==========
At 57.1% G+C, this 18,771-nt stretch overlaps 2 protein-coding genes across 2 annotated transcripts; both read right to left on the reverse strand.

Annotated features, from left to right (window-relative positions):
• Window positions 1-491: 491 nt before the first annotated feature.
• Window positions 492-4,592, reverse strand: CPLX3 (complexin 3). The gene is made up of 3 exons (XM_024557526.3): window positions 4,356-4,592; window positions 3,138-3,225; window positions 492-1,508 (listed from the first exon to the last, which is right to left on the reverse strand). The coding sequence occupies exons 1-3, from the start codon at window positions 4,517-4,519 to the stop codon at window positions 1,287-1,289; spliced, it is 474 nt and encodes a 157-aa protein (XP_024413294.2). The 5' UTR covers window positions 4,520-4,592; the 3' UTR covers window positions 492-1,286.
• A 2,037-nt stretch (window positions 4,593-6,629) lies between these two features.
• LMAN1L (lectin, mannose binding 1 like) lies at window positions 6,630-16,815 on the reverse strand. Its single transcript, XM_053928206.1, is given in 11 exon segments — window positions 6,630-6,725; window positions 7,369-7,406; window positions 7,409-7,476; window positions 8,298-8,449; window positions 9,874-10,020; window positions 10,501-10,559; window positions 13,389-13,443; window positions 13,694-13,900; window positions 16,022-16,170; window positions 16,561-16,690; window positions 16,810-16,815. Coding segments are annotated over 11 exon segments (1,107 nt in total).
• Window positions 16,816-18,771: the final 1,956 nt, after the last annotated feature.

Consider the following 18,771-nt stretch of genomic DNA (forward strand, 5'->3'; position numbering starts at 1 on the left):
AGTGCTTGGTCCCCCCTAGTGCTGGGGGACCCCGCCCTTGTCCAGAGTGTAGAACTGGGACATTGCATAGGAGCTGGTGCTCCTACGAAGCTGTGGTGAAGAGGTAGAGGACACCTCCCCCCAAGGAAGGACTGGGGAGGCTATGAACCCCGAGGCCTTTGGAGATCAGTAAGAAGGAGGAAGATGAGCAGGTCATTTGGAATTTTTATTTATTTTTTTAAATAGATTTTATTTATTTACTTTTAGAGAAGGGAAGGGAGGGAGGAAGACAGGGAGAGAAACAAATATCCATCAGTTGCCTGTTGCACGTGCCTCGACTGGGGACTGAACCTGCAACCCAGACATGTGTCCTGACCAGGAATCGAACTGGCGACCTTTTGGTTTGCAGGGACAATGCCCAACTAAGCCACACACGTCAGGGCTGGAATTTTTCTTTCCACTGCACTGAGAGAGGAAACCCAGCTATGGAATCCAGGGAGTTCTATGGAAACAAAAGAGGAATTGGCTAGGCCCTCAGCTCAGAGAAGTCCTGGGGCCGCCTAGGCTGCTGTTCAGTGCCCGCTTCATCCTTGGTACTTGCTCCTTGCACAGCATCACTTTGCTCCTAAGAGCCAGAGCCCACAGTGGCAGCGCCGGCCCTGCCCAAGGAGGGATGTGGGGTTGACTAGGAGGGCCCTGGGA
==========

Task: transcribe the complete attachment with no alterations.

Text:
At 57.1% G+C, this 18,771-nt stretch overlaps 2 protein-coding genes across 2 annotated transcripts; both read right to left on the reverse strand.

Annotated features, from left to right (window-relative positions):
• Window positions 1-491: 491 nt before the first annotated feature.
• Window positions 492-4,592, reverse strand: CPLX3 (complexin 3). The gene is made up of 3 exons (XM_024557526.3): window positions 4,356-4,592; window positions 3,138-3,225; window positions 492-1,508 (listed from the first exon to the last, which is right to left on the reverse strand). The coding sequence occupies exons 1-3, from the start codon at window positions 4,517-4,519 to the stop codon at window positions 1,287-1,289; spliced, it is 474 nt and encodes a 157-aa protein (XP_024413294.2). The 5' UTR covers window positions 4,520-4,592; the 3' UTR covers window positions 492-1,286.
• A 2,037-nt stretch (window positions 4,593-6,629) lies between these two features.
• LMAN1L (lectin, mannose binding 1 like) lies at window positions 6,630-16,815 on the reverse strand. Its single transcript, XM_053928206.1, is given in 11 exon segments — window positions 6,630-6,725; window positions 7,369-7,406; window positions 7,409-7,476; window positions 8,298-8,449; window positions 9,874-10,020; window positions 10,501-10,559; window positions 13,389-13,443; window positions 13,694-13,900; window positions 16,022-16,170; window positions 16,561-16,690; window positions 16,810-16,815. Coding segments are annotated over 11 exon segments (1,107 nt in total).
• Window positions 16,816-18,771: the final 1,956 nt, after the last annotated feature.

Consider the following 18,771-nt stretch of genomic DNA (forward strand, 5'->3'; position numbering starts at 1 on the left):
AGTGCTTGGTCCCCCCTAGTGCTGGGGGACCCCGCCCTTGTCCAGAGTGTAGAACTGGGACATTGCATAGGAGCTGGTGCTCCTACGAAGCTGTGGTGAAGAGGTAGAGGACACCTCCCCCCAAGGAAGGACTGGGGAGGCTATGAACCCCGAGGCCTTTGGAGATCAGTAAGAAGGAGGAAGATGAGCAGGTCATTTGGAATTTTTATTTATTTTTTTAAATAGATTTTATTTATTTACTTTTAGAGAAGGGAAGGGAGGGAGGAAGACAGGGAGAGAAACAAATATCCATCAGTTGCCTGTTGCACGTGCCTCGACTGGGGACTGAACCTGCAACCCAGACATGTGTCCTGACCAGGAATCGAACTGGCGACCTTTTGGTTTGCAGGGACAATGCCCAACTAAGCCACACACGTCAGGGCTGGAATTTTTCTTTCCACTGCACTGAGAGAGGAAACCCAGCTATGGAATCCAGGGAGTTCTATGGAAACAAAAGAGGAATTGGCTAGGCCCTCAGCTCAGAGAAGTCCTGGGGCCGCCTAGGCTGCTGTTCAGTGCCCGCTTCATCCTTGGTACTTGCTCCTTGCACAGCATCACTTTGCTCCTAAGAGCCAGAGCCCACAGTGGCAGCGCCGGCCCTGCCCAAGGAGGGATGTGGGGTTGACTAGGAGGGCCCTGGGA